At some point in all of our lives, we have to let go. One can only admire Connie Yates and Chris Gard who fought so hard for Charlie.
However, we should continue to question the original decision, and the way in which these decisions are made. Even if it is too late for Charlie now, we should improve how we make these decisions for the future.
Back in January, there was an option for a trial of treatment that had some chance of success, a world leading doctor willing and able to provide it, and, by April, the funds had been raised to achieve it without public funds. There were also the means to control and minimise Charlie’s suffering. I believe that a limited trial of treatment was in Charlie’s interests back then, given the only alternative for him was death.
Doctors opposed this because of the low chance of success combined with fears that the extra time in life support would be too painful.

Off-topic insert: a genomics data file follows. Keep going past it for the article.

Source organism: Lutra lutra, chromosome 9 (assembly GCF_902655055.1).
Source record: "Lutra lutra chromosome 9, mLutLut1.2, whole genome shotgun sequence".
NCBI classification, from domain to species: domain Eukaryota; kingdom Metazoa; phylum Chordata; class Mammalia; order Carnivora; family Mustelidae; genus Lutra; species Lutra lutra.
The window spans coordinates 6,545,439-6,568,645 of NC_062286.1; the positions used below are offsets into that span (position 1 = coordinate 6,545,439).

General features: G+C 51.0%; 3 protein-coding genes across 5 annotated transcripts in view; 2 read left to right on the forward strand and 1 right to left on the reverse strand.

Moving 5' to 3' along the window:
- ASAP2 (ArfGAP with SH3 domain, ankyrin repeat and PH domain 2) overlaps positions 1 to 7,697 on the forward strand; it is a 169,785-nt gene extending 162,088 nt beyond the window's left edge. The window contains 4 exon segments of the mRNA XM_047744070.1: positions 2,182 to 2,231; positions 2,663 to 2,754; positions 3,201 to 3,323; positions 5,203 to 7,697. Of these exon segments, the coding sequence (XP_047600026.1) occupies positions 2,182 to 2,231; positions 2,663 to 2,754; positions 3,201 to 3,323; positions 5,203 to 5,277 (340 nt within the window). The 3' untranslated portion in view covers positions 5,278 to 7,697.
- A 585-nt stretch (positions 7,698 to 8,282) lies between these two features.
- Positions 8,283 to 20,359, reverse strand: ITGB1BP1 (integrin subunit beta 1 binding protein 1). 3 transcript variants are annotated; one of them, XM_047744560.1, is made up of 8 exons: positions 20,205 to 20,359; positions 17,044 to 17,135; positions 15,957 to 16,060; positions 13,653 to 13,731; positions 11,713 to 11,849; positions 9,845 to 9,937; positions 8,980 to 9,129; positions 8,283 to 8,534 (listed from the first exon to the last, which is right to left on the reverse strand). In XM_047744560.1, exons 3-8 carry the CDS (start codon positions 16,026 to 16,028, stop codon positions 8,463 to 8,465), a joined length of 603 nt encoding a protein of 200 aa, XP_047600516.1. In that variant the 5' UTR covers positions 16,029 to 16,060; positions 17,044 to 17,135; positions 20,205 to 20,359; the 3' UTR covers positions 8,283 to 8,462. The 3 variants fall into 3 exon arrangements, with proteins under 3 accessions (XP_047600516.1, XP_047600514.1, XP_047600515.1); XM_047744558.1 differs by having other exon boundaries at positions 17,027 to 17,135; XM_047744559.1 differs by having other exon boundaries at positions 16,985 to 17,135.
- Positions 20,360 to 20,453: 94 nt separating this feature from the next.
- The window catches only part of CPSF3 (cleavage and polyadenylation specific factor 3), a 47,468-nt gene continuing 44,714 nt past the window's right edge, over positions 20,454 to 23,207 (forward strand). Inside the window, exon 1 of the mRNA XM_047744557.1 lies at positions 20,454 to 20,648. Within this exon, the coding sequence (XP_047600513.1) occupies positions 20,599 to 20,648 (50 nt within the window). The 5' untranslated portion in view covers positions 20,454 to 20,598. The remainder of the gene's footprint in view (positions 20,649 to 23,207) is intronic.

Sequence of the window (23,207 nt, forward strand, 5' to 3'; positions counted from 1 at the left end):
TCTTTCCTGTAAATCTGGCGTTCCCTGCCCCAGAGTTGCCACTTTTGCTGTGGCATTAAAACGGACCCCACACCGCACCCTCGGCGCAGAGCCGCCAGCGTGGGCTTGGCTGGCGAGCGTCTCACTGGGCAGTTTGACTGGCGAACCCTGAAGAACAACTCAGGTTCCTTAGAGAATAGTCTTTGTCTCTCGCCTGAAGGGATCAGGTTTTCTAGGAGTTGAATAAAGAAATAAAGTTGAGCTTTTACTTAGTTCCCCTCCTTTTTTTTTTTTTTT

4 months of the legal process has left us with no trial of treatment, and no chance now for Charlie. Yet Charlie had to go through all the suffering (and more) of being kept alive on life support.
No-one wanted this outcome. No-one believes this outcome was in Charlie’s best interests. There has got to be a better process. It has been traumatic for all the doctors, who have genuinely had Charlie’s interests at heart, and Connie and Chris, but most of all Charlie.
It has also raised other issues.
The views, opinions and positions expressed by these authors and blogs are theirs and do not necessarily represent that of the Bioethics Research Library and Kennedy Institute of Ethics or Georgetown University.